It was around noon when our blogger group we reached Khaba Village near Jaisalmer city after a morning spent exploring the Thar as part of the Desert Exploration Trail organised by our hosts Suryagarh. The sight of cool drinks and light refreshments laid out for us at the village was a welcome sight in the heat.
I picked up some juice and walked over to explore what looked like an old temple nearby. It seemed to be an ordinary looking temple and not in use. At least that is what it seemed like until I peeked into the garbha griha of the temple where I saw the strangest-looking shiva lingam I have ever seen — one with its innards spilling out !
The shiva lingam appeared to have been fashioned out of mud and hay, covered with some kind of a plaster or clay layer and then painted over to give the finishing touches of a lingam. It may have looked like the real thing when ‘freshly made’, but looked like something out of a horror show then.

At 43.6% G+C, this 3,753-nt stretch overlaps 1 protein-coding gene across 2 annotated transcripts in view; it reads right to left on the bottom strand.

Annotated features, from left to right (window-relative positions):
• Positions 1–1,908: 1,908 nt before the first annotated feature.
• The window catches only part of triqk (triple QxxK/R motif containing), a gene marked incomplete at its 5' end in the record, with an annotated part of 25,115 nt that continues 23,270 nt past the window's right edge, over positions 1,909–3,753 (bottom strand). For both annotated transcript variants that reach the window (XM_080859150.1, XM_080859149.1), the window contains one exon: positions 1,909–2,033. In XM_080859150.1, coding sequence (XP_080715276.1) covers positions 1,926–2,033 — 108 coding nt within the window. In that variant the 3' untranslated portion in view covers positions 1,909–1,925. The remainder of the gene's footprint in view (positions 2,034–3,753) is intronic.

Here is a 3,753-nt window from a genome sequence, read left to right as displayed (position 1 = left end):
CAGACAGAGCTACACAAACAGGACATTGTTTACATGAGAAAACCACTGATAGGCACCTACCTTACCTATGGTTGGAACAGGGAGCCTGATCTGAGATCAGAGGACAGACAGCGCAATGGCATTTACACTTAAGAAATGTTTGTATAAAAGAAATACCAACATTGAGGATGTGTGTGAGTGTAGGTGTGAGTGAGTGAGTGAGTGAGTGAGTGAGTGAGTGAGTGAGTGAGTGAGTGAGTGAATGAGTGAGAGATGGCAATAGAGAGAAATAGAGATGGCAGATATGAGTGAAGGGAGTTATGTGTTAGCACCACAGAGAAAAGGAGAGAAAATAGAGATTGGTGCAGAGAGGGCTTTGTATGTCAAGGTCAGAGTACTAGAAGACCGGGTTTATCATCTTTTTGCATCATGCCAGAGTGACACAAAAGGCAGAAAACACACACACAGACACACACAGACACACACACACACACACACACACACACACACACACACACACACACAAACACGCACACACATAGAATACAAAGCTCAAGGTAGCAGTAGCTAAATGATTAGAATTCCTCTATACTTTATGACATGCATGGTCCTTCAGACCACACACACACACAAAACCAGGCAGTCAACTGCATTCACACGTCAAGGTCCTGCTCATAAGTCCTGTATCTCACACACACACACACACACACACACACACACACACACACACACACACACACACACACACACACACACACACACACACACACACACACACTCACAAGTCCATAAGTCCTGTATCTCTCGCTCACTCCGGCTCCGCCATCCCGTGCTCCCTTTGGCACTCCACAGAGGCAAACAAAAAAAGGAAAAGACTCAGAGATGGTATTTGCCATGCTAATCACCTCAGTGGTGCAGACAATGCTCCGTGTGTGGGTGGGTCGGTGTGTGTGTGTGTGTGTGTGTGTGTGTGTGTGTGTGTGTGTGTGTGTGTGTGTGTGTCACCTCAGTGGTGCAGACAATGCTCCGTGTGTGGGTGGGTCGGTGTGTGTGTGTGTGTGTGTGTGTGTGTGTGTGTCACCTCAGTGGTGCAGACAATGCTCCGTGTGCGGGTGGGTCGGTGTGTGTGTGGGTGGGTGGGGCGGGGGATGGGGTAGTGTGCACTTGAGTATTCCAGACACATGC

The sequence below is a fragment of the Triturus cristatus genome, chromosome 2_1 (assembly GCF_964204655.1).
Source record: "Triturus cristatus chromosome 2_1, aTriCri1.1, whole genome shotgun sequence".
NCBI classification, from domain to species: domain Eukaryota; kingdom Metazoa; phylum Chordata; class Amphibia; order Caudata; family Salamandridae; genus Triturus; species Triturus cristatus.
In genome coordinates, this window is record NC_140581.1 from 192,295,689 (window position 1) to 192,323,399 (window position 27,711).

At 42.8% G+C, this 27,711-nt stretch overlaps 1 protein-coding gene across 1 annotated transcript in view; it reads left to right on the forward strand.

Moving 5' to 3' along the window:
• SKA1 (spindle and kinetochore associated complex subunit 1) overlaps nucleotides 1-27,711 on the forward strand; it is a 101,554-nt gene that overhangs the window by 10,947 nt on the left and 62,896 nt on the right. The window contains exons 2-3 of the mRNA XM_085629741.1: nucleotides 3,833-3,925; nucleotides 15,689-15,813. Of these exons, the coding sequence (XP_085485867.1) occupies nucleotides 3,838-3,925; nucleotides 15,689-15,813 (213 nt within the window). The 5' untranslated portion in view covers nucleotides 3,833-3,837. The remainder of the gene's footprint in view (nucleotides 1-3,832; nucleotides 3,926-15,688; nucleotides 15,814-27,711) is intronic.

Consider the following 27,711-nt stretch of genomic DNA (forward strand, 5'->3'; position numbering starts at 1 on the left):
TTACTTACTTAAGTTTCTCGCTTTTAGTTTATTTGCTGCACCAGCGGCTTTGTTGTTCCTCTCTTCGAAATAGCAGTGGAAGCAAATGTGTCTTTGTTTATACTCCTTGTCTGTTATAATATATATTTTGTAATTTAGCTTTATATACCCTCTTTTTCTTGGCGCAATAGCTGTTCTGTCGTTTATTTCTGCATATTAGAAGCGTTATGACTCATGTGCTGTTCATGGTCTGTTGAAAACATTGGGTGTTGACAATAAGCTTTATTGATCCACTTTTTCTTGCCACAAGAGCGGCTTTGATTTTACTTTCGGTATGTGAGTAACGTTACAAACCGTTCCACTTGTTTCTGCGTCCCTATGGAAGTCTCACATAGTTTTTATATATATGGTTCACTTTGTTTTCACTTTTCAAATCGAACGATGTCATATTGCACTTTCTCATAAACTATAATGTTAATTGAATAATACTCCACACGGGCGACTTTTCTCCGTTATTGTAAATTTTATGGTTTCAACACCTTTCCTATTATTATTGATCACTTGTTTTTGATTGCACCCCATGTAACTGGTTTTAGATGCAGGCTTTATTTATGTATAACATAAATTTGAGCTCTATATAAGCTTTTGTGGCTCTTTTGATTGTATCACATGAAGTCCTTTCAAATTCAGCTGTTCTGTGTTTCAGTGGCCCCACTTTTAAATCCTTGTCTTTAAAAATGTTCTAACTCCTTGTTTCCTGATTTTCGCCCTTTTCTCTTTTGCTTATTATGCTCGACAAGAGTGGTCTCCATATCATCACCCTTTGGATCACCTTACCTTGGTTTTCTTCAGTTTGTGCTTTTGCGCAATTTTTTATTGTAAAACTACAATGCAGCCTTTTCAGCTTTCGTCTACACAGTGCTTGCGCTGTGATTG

The ‘what’, how’, ‘where’, etc. of the strange lingam would have remained a mystery, if not for the Suryagarh staff who told me how this came to be.
The ochre yellow of the desert stretches out in all directions for as far my eye can see, dotted here and there with green vegetation. At first glance, the green appears random, but then one can trace lines and curves and clusters of green, marking places where there must be water channels and water bodies which fill up when it rains.
The fast-moving clouds in the sky cast large, moving and constantly shifting shadows on the desert floor and leave me mesmerised. I am torn between watching the shadow play on the ground and the hide-and-seek game that the clouds and blue sky are up to.
In the distance are some windmills and further still, some 70 odd kilometres away, lies the border with Pakistan. I know it’s silly, but I stand on tip toes almost expecting to see the border. A harsh caw breaks into my thoughts and I turn around to see a large raven regarding me with, what I think, is a mocking look at my action.